Golf-Fifty and fabulous: Mickelson defies age to win PGA Championship

·3-min read
PGA: PGA Championship - Final Round

By Andrew Both

KIAWAH ISLAND, S.C. (Reuters) -Phil Mickelson blocked out the distractions and kept his mind quiet in front of a raucous gallery to win the PGA Championship by two strokes on Sunday and become golf's oldest major winner at the age of 50.

Mickelson battled through strong winds, shrugged off a few poor shots and kept calm amid suffocating pressure to record a one-over-par 73 at the Ocean Course, holding his nerve with Brooks Koepka and Louis Oosthuizen breathing down his neck.

In collecting the sixth major of his career, and first since the 2013 British Open, Mickelson surpassed Julius Boros as the oldest major winner. Boros was 48 when he won the 1968 PGA Championship.

"This is just an incredible feeling because I just believed that it was possible but yet everything was saying it wasn't," said Mickelson, who is now the only player to have claimed PGA Tour victories 30 years apart.

"And I hope that others find that inspiration. It might take a little extra work, a little bit harder effort to maintain physically or maintain the skills but, gosh, is it worth it."

When Mickelson's approach shot safely found the green at the final hole a wild scene ensued as fans raced to follow one of the game's all-time greats up the fairway and completely enveloped him in a frenzied swarm.

Mickelson, who also won the tournament in 2005, later acknowledged he had been a little unnerved by the experience, while fellow competitor Brooks Koepka said he was "dinged" by spectators in the crush.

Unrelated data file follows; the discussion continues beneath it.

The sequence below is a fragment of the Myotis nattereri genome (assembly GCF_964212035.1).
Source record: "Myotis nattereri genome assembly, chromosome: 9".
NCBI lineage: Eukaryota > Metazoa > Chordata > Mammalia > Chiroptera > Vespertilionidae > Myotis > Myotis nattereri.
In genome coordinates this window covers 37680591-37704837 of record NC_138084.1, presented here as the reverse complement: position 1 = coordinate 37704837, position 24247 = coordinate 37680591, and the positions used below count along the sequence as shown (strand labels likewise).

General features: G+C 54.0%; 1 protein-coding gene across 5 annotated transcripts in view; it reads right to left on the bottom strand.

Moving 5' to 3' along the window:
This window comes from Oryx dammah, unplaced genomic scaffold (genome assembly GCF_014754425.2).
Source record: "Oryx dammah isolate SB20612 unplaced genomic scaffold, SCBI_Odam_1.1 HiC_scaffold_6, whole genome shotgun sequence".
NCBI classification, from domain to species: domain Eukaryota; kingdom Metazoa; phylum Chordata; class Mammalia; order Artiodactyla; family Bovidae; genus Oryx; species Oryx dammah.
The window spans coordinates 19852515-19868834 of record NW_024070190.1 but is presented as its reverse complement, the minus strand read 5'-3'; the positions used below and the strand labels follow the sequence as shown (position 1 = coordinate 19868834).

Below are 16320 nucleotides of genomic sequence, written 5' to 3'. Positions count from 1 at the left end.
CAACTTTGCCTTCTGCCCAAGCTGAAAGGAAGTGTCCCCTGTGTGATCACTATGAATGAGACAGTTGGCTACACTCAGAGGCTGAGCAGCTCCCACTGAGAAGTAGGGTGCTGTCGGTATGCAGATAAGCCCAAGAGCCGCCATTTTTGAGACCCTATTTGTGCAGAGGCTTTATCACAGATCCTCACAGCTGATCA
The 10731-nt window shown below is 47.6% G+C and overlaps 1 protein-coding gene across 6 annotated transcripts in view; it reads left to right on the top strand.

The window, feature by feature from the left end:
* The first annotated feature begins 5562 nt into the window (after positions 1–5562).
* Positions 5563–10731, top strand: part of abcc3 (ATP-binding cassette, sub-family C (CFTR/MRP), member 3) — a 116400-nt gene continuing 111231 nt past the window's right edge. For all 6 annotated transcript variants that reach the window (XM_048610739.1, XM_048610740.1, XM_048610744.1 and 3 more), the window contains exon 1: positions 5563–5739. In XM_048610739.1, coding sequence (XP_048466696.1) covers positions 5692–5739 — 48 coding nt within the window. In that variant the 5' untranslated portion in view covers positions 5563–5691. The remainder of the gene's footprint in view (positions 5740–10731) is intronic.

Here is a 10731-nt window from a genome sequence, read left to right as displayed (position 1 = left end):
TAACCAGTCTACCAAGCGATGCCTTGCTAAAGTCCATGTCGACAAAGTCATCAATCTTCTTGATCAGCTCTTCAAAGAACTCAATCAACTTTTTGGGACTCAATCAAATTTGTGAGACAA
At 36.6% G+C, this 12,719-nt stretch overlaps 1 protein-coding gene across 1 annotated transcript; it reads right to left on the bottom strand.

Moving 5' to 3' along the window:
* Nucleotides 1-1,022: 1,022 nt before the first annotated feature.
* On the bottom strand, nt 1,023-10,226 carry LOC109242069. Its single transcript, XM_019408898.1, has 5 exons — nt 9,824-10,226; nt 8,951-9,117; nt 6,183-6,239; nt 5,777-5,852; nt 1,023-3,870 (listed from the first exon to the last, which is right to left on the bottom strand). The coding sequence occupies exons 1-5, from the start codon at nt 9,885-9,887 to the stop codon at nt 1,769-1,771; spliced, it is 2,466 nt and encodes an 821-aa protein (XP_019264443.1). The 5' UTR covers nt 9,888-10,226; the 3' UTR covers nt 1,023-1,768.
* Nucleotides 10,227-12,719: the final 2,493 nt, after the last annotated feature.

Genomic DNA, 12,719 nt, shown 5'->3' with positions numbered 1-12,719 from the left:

Security officials had to create a narrow path for Mickelson to navigate his way to the green, where he two-putted from 16 feet to seal the win.

'QUIET THINGS DOWN'

Mickelson, who will get the chance to complete the career Grand Slam of all four modern majors at the U.S. Open next month, said his triumph had yet to sink in.

"It's been an incredible day, and I've not let myself kind of think about the results until now, now that it's over," Mickelson said after finishing at six-under 282.

"I've tried to stay more in the present and at the shot at hand and not jump ahead and race. I've tried to shut my mind to a lot of stuff going around. I wasn't watching TV. I wasn't getting on my phone. I was just trying to quiet things down."

Mickelson led by five shots with six holes to play, though the advantage was cut to two after bogeys at the 13th and 14th and a birdie at the 16th by Oosthuizen, who was playing in the penultimate pairing.

With victory in sight, an undeterred Mickelson showed great resolve and even flashed a thumbs-up to the crowd as he went on to reclaim a three-shot cushion with a birdie at the 16th before a bogey-par finish.

Mickelson was under no illusions that at this point in his career, when most players are long since done and dusted at the top level, wins are incredibly difficult to come by.

"It's very possible that this is the last tournament I ever win, if I'm being realistic," he said.

"But it's also very possible that I may have had a little bit of a breakthrough in some of my focus and maybe I go on a

little bit of a run."

Mickelson's great rival Tiger Woods, who is home recovering from serious leg injuries suffered in a February car crash, was quick to congratulate him.

"Truly inspirational to see @PhilMickelson do it again at 50 years of age. Congrats!!!!!!!," the 15-times major champion tweeted.

Oosthuizen (73) and Koepka (74) finished in a share of second place while European Ryder Cup captain Padraig Harrington (69), Ireland's Shane Lowry (69), Englishman Paul Casey (71) and Harry Higgs (70) were a further two shots back in fourth place.

(Reporting by Andrew Both; Writing by Frank Pingue in Toronto; Editing by Toby Davis, Ken Ferris, Richard Pullin, Peter Rutherford)